Monday, May 22, 2017

Central Nevada Road Trip – a father and son experience in deep Nevada - Part 1. The Beginning

Eric and Tony Mindling, Berlin, Nevada, May 15, 2017
Photo by Eric Mindling
(Click on the photo to view larger versions of all of the photos in sequence)

Pops and the Kid. Today we emerged from Deep Nevada back into the world of cel and internet and people in too much of a hurry to do who knows what. We went to another world beyond the sagebrush curtain, saw vast places, met people who live by another rhythm and shared time together that was pure goodness for the heart and soul. Pictures will follow, and those of you lucky enough to cross our paths in these days can hear stories. There are things truly worth doing in this life, and this was one of them.
Eric Mindling, May 15, 2017

Part 1. The Beginning

The funny feeling in the truck’s steering was back. On the straight, as our long-suffering F150 patiently hauled our 27-foot travel trailer up the long grades leading to Donner Pass, where the I-80 finally drops over the summit of California’s Sierra Nevada, I’d been trying to convince myself that all was well. I was about an hour from our home in the foothills on the gentle west slope of the Sierras, and finally relaxing into this first leg of a much-anticipated road trip with my son Eric into Central Nevada. I’d soon be meeting him in Carson City, from which, according to plan, the next morning we would be heading south down 395 beneath the steep eastern face of the Sierra’s to Lee Vining, spend the night camping in the desert on the shore of million-year-old and mysterious Mono Lake, then east toward Tonopah from which we’d plunge off the pavement into “deep” Nevada.

The trip would be a photographic re-visit to the desert clarity, weathered old mining town buildings, hot springs, and cattle ranches I’d last seen 50 years earlier. Then I was a young geologist, bouncing a stiff 4X4 over two-track roads in search of springs which I would sample, measure their flow rate and temperature, and describe their occurrence. Enthralled by the colors and texture of the desert, my latent interest in photography received a reboot carrying my pleasure in it to my present 77 years.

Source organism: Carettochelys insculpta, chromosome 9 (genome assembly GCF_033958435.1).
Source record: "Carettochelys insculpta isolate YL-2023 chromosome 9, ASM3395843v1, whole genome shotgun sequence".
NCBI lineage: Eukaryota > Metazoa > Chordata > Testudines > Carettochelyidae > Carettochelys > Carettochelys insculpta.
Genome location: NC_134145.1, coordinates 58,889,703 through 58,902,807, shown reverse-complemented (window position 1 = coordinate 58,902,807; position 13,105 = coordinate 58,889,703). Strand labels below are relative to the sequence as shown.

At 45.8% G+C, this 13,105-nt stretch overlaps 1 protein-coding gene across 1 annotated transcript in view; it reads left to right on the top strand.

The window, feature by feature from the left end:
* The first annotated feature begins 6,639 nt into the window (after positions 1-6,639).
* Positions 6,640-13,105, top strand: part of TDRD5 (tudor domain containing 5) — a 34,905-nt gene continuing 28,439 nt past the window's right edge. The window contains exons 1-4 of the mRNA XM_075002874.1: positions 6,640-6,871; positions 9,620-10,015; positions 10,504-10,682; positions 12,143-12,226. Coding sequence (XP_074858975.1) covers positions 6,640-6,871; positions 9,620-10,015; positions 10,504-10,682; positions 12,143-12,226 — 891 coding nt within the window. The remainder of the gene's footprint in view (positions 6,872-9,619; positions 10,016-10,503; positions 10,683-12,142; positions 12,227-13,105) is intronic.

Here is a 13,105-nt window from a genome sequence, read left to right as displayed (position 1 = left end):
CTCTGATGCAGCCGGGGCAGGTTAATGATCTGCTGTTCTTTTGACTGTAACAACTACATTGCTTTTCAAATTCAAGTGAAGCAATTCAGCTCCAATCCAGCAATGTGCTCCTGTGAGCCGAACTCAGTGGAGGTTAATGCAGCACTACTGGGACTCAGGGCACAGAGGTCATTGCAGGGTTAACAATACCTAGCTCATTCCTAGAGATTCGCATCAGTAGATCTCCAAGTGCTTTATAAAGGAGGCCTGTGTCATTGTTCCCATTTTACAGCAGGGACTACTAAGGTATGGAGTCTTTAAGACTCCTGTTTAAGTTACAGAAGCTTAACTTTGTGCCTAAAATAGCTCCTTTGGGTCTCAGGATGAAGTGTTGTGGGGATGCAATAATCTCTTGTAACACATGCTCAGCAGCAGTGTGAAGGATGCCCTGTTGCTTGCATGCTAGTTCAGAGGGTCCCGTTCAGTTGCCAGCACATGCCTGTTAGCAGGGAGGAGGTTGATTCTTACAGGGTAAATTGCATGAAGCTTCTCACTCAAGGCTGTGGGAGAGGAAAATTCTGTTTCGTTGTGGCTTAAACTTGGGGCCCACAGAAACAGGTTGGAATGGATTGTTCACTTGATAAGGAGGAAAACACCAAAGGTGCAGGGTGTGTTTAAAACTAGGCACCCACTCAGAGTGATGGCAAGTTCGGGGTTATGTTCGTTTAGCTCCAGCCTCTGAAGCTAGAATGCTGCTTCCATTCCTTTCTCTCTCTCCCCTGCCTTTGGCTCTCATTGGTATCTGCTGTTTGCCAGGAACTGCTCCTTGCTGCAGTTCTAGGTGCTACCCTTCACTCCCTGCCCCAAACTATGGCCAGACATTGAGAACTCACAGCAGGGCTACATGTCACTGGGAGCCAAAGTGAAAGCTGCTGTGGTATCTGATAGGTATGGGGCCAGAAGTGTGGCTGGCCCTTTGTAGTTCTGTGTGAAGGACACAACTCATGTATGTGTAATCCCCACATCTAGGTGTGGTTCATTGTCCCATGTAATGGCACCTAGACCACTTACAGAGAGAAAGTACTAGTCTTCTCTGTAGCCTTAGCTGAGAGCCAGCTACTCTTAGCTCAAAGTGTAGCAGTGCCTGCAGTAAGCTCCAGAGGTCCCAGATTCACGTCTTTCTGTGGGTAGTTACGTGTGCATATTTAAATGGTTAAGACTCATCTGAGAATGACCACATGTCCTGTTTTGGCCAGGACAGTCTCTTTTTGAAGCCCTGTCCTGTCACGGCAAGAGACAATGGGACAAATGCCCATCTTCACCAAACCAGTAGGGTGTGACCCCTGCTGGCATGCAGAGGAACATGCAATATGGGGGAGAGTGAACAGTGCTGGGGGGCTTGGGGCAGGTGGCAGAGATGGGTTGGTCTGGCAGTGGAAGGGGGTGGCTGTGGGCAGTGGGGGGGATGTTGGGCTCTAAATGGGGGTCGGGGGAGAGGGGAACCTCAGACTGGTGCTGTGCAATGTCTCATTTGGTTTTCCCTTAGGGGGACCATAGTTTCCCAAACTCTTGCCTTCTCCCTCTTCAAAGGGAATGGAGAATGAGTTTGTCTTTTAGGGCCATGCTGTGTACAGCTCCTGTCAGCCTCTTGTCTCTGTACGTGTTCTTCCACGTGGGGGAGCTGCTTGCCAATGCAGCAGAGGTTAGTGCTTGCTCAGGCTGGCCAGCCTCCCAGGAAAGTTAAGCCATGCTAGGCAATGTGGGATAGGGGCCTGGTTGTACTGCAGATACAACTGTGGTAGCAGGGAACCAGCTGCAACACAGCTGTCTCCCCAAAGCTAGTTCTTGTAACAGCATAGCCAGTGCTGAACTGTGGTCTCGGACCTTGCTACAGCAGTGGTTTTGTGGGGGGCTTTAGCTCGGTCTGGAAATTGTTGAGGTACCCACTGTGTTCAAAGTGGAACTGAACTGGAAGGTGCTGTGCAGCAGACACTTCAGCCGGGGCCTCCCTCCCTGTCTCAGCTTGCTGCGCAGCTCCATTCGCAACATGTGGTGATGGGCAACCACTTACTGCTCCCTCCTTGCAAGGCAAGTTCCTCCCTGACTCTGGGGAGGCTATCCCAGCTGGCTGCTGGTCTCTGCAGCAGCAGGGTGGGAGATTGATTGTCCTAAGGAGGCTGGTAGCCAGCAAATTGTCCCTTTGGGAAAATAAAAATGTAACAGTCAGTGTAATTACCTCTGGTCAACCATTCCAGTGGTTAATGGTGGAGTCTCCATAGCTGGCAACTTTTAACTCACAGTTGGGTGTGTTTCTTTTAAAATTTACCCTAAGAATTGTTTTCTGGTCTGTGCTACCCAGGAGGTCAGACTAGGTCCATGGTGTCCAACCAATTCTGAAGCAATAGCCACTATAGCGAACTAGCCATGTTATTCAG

Amazingly, and to my great pleasure, my son Eric picked up a passion for the craft, taking it far beyond my imaginings, to photograph for many years in southern Mexico, and most recently returning from projects in Cuba and India. So when I’d emailed him a few weeks ago with my idea to revisit the desert places I’d known in my 20’s, ending with, “Wanna come?!”, I’d assumed he’d be soon flying off for another project and I would be doing the trip solo.

But now I was truly on the way to meet him and soon together we’d be off on a father-son adventure of a lifetime. Except that as I eased my truck and travel trailer rig into one of I-80’s smooth freeway bends I could no longer ignore the resistance to turning the steering wheel, as if the power steering had failed. After pulling off onto a fortuitously wide section of shoulder, a straightened out bit of the old Lincoln highway, still bounded by lovely hand-laid stone protective fencing, I found that, indeed, the power steering no longer functioned, along with the alternator, fan, air conditioner, and coolant pump, all of 
which had been driven by the now-deceased serpentine belt whose shreds were now complexly wrapped around the fan’s shaft.

No doubt we will bore our grandchildren with the details of how on the side of the road, despite the failure of CSAA to be any help at all despite the membership dues that I pay expecting the benefits of “roadside assistance”, a replacement belt was obtained, and Eric diverted from his trip from Oregon to his mother’s home in Carson City to lend his strong arm as the third hand necessary to slip the new belt over the final pulley, and I was on the way again in time to arrive in Carson City in time for a glass of wine before a very welcome supper served up by Eric’s mom, Jean.

The Cosmopolitan Hotel, Belmont, Nevada 1968
Sitting around the old round table, we paged through a book of old silver-gelatin prints of the photos I’d taken of the ranches, abandoned mines, and weathered buildings of the central Nevada of 1968 and 1969. Those black and white photos – rusted ore cars tumbled from tracks leading into an abandoned tipple, branding irons casting shadows on a white-washed stone building, a close-up of a weathered door – had hung in our home for a decade and longer. Eric no doubt expected that we would be travelling through a world of tones of gray in the days to come. I feared finding buildings covered with graffiti, surrounded by trash, their history unappreciated. In fact, we would both be filled with the beauty of the colors and textures of the desert, the warmth and unaffected kindness of its people, and their deep appreciation of the land and its history. 

Nye County Courthouse, Belmont, Nevada. 1968

Ore cars and tipple, Silver Top Mine, Tonopah, Nevada. 1968

Branding Irons, Twin Springs (Fellini) Ranch, Nye County, Nevada, 1969

Weathered door, Belmont, Nevada. 1968


  1. Thoroughly enjoyed the text and the photos--- the photos- wow! Thanks! ~Tom~

    1. Glad to hear you enjoyed the post. We were out for a week, so there are more stories and photos to come.